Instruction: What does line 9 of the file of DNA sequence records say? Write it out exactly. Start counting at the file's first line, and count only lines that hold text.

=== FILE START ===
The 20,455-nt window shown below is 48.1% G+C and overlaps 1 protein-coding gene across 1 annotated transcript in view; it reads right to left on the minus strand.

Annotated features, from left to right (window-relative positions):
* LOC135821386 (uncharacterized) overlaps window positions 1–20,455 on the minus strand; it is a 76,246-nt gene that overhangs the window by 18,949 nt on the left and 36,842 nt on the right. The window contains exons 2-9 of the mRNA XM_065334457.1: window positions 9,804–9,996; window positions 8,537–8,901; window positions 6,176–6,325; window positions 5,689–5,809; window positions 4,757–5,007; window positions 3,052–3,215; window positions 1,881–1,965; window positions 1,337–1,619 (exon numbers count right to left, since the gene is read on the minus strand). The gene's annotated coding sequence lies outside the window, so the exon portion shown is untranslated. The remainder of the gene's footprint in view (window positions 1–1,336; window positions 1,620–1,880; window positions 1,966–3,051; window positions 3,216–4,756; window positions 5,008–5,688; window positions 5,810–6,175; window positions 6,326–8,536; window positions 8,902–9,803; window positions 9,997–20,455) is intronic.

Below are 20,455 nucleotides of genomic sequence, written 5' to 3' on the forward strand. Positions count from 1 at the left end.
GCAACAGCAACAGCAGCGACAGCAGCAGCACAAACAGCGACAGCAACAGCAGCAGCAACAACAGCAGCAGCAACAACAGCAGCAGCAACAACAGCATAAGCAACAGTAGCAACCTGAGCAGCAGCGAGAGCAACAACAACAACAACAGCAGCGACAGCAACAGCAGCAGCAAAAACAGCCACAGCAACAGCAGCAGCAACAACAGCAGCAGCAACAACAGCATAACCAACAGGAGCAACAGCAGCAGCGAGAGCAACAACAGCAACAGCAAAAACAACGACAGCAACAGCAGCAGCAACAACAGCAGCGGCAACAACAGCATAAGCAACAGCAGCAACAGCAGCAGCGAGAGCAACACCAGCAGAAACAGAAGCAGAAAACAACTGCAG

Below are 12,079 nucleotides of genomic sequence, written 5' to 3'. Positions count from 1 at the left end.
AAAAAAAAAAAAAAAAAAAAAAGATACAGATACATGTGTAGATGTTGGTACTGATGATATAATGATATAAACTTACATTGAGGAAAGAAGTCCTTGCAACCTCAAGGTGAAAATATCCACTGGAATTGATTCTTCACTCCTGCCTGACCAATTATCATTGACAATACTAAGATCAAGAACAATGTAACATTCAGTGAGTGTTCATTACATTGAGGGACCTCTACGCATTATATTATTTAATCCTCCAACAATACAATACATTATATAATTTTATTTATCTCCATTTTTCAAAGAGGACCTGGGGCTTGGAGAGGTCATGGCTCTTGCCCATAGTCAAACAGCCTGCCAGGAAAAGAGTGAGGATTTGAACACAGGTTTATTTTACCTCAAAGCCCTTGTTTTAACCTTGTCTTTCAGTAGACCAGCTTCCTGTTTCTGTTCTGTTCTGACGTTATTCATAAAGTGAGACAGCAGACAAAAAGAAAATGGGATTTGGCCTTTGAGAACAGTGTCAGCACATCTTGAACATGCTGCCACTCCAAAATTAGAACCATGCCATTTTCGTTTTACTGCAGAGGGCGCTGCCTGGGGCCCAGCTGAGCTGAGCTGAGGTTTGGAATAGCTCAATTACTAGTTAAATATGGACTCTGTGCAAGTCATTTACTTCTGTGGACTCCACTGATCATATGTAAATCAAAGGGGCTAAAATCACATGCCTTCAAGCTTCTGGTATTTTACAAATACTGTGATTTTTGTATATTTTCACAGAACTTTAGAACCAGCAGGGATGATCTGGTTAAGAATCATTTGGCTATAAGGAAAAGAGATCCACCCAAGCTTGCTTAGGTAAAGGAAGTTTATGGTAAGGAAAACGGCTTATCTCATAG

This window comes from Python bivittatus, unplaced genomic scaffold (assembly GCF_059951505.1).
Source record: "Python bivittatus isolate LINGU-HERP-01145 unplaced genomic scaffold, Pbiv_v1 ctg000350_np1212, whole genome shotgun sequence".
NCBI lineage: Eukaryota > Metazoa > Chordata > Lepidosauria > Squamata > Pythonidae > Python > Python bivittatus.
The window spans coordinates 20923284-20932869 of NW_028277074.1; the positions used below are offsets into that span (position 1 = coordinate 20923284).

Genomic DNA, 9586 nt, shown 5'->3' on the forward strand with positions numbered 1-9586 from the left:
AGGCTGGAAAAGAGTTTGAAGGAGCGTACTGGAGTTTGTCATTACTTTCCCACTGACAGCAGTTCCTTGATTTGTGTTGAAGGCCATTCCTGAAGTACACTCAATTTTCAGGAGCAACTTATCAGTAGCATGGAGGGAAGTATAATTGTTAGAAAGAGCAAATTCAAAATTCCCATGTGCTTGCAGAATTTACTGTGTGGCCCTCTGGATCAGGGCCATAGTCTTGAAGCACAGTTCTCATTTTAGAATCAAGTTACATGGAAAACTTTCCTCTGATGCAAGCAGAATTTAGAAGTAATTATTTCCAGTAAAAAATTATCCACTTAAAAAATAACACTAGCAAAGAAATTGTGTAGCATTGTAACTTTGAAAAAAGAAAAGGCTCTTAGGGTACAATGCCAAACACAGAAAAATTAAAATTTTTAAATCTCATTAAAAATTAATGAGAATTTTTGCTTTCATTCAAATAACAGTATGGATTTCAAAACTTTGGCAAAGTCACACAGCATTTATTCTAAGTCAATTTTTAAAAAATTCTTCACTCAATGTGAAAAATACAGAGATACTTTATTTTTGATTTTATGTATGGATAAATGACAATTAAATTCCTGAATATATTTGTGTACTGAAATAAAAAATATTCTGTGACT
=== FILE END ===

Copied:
Source record: "Python bivittatus isolate LINGU-HERP-01145 unplaced genomic scaffold, Pbiv_v1 ctg000350_np1212, whole genome shotgun sequence".